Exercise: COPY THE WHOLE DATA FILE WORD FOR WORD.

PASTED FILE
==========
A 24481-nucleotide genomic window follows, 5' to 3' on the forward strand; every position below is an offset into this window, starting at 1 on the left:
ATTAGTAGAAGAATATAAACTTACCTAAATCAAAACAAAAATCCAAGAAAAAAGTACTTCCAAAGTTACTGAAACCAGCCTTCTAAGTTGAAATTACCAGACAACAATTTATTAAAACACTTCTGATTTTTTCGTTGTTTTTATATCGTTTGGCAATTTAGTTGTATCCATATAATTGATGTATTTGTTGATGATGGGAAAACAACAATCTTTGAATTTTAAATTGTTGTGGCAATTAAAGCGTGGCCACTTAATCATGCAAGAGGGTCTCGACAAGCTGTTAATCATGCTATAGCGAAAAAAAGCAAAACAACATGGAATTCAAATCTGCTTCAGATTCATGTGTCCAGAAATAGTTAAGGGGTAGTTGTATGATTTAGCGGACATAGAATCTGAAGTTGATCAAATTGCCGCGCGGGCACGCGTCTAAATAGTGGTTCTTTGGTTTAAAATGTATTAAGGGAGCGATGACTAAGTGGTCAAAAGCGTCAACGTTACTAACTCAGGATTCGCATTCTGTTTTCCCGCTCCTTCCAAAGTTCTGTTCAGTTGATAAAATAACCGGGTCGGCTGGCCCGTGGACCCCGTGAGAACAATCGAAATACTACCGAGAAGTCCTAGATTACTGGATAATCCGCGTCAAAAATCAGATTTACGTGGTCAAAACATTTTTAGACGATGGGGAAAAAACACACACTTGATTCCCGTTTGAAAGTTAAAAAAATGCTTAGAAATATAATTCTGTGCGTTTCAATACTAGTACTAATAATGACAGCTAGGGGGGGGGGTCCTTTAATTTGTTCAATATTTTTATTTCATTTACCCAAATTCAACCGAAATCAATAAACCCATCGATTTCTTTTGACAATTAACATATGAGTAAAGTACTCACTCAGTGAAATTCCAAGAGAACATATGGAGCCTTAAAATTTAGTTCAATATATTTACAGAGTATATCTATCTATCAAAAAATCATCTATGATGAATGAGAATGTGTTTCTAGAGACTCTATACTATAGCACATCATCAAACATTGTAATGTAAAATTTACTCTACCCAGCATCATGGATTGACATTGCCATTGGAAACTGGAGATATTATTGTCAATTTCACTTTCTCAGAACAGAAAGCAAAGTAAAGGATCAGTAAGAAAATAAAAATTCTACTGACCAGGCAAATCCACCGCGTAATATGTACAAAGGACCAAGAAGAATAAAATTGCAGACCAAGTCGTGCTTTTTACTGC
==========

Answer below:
A 24481-nucleotide genomic window follows, 5' to 3' on the forward strand; every position below is an offset into this window, starting at 1 on the left:
ATTAGTAGAAGAATATAAACTTACCTAAATCAAAACAAAAATCCAAGAAAAAAGTACTTCCAAAGTTACTGAAACCAGCCTTCTAAGTTGAAATTACCAGACAACAATTTATTAAAACACTTCTGATTTTTTCGTTGTTTTTATATCGTTTGGCAATTTAGTTGTATCCATATAATTGATGTATTTGTTGATGATGGGAAAACAACAATCTTTGAATTTTAAATTGTTGTGGCAATTAAAGCGTGGCCACTTAATCATGCAAGAGGGTCTCGACAAGCTGTTAATCATGCTATAGCGAAAAAAAGCAAAACAACATGGAATTCAAATCTGCTTCAGATTCATGTGTCCAGAAATAGTTAAGGGGTAGTTGTATGATTTAGCGGACATAGAATCTGAAGTTGATCAAATTGCCGCGCGGGCACGCGTCTAAATAGTGGTTCTTTGGTTTAAAATGTATTAAGGGAGCGATGACTAAGTGGTCAAAAGCGTCAACGTTACTAACTCAGGATTCGCATTCTGTTTTCCCGCTCCTTCCAAAGTTCTGTTCAGTTGATAAAATAACCGGGTCGGCTGGCCCGTGGACCCCGTGAGAACAATCGAAATACTACCGAGAAGTCCTAGATTACTGGATAATCCGCGTCAAAAATCAGATTTACGTGGTCAAAACATTTTTAGACGATGGGGAAAAAACACACACTTGATTCCCGTTTGAAAGTTAAAAAAATGCTTAGAAATATAATTCTGTGCGTTTCAATACTAGTACTAATAATGACAGCTAGGGGGGGGGGTCCTTTAATTTGTTCAATATTTTTATTTCATTTACCCAAATTCAACCGAAATCAATAAACCCATCGATTTCTTTTGACAATTAACATATGAGTAAAGTACTCACTCAGTGAAATTCCAAGAGAACATATGGAGCCTTAAAATTTAGTTCAATATATTTACAGAGTATATCTATCTATCAAAAAATCATCTATGATGAATGAGAATGTGTTTCTAGAGACTCTATACTATAGCACATCATCAAACATTGTAATGTAAAATTTACTCTACCCAGCATCATGGATTGACATTGCCATTGGAAACTGGAGATATTATTGTCAATTTCACTTTCTCAGAACAGAAAGCAAAGTAAAGGATCAGTAAGAAAATAAAAATTCTACTGACCAGGCAAATCCACCGCGTAATATGTACAAAGGACCAAGAAGAATAAAATTGCAGACCAAGTCGTGCTTTTTACTGC